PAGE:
By ROXANN MILLER
10:11 PM EST, November 28, 2012
It wasn’t so long ago that Toys for Tots volunteer Trenton Funk’s Christmas would have been pretty bleak without the help of Toys for Tots.
As he cleared a table at Wednesday’s spaghetti dinner fundraiser, he reflected on giving back to the organization that came through for his family one Christmas not so long ago.
The father of three boys was laid off at his job three years ago, and his wife was attending school full-time to earn a nursing degree.
“When the recession hit, things were tight. I got help from them that year,” he recalled as he took a break from clearing tables.
At the time, his sons were 7, 6 and 2.
Kids appreciate anything, he said.
“But, as a parent you want to provide the best Christmas you can for your kids,” Funk said.
Toys for Tots helped him do just that.
Now, he’s working, his wife is set to graduate in May with an RN degree, and he wants to give back to the organization that helped save Christmas for his family three years ago.
“I love this organization,” he said. “If I was at a place to financially give back, I would. But, I can give back with my muscle.”
He also helps sort and pack toys for the campaign.
Like Funk, no parent wants to disappoint their child on Christmas no matter what the state of the economy.
So, the Marine Corps Reserve Toys for Tots Campaign, conducted by the Landis-McCleaf Detachment, Chambersburg, has been coming to the rescue of overwrought mothers and fathers by keeping the holiday magic alive.
Serving Franklin and Fulton counties as well as Shippensburg, Pa., in Cumberland County since 2005, the local Toys for Tots program distributes toys to needy children.
“Every child deserves a toy at Christmas. I just think it’s one of those things that makes everybody feel good. When times are tough we try to find the blessings where we can — putting a smile on a kid’s face on Christmas morning helps everybody feel good,” said Kathy Hoffman, Landis-McCleaf assistant coordinator for Toys for Tots.
Each year the number of requests grows, Hoffman said.
This year, there were 2,065 requests compared to 2,054 last year, she said
On Wednesday, the Marine Corps League at 450 Grant St. in Chambersburg, hosted its annual spaghetti dinner to raise funds for the holiday event.
The $6 per person cost of the dinner, which included all-you-can-eat spaghetti, bread and coleslaw, helps supplement the cost of toys, she said
She hoped to raise between $1,500 and $2,000 from the dinner.
“I’m confident that we will raise what we need, because we’ve had great success. People in this community — even if they’re hurting find a way to give. Even when I was hurting I found a way to give,” Hoffman said.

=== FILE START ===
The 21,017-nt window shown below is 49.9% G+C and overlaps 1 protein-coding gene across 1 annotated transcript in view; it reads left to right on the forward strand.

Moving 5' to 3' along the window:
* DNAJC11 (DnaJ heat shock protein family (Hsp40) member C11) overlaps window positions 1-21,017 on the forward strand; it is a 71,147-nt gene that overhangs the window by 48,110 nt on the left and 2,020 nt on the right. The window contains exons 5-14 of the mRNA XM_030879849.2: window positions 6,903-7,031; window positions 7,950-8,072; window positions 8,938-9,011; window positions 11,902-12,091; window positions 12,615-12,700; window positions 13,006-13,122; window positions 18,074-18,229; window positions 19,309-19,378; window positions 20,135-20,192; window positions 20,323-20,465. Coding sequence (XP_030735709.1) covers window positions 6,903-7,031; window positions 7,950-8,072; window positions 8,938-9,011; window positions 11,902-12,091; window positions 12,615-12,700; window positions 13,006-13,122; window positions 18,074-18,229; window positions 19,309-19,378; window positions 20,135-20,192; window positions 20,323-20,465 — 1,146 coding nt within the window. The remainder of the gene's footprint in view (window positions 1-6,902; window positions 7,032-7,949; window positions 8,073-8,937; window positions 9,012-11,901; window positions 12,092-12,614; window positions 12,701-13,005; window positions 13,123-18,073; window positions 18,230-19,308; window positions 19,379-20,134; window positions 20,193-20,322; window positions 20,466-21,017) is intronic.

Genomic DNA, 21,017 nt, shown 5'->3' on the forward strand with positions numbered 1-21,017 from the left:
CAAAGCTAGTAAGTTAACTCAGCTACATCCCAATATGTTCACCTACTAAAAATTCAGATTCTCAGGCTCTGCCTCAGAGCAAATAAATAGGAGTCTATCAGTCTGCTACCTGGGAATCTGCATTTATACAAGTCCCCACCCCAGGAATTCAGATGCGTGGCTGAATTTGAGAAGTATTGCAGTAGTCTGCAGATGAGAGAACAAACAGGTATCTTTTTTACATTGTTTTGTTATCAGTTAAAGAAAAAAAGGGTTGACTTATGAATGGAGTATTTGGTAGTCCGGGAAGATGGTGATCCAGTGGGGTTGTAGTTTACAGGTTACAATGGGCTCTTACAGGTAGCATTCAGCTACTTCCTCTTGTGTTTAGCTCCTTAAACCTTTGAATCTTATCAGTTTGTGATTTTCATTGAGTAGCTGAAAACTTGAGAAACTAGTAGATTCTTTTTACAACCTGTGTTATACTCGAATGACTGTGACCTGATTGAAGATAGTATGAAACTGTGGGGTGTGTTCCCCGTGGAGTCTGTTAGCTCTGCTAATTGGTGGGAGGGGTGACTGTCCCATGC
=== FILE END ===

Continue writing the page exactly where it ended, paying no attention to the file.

Children 16 and younger are eligible for toys. The deadline has passed, however, for families to register their children to receive toys, according to the agency’s website.
There are 200 locations in three counties where new, unwrapped toys may be donated, Hoffman said.
She said volunteers will pickup the toys from the collection sites the weekend of Dec. 8 and 9.
There’s still plenty of time to donate, she said.
However, donations will be accepted at the Toys for Tots Toy Center beginning Monday, Dec. 10, at the former Gold’s Gym building off U.S. 11 north at the North Point Business Center, from 10 a.m. to 2 p.m. and from 5-9 p.m.
The toys are distributed Sunday, Dec. 16.
Jennifer Burgum, of Chambersburg, enjoyed a meal out with her 4-year-old twins Ava and Will.
“This is a good cause because there are a lot of children in the community that are going to go with little or no Christmas presents, and it’s great to be able to help them out,” Burgum said.
Her children donated toys to the cause.
“They are very aware that some children don’t have toys,” she said.
Tammy Russell, of Shippensburg, has attended the dinner for about five years.
She came with her mother and friend and co-worker.
Not only is the food delicious, but Toys for Tots is a wonderful organization, she said.
“I came to support Toys for Tots and to help those who don’t have funds to buy their children gifts so they have something to open at Christmas. Little kids don’t understand (the economic issues),” Russell said.
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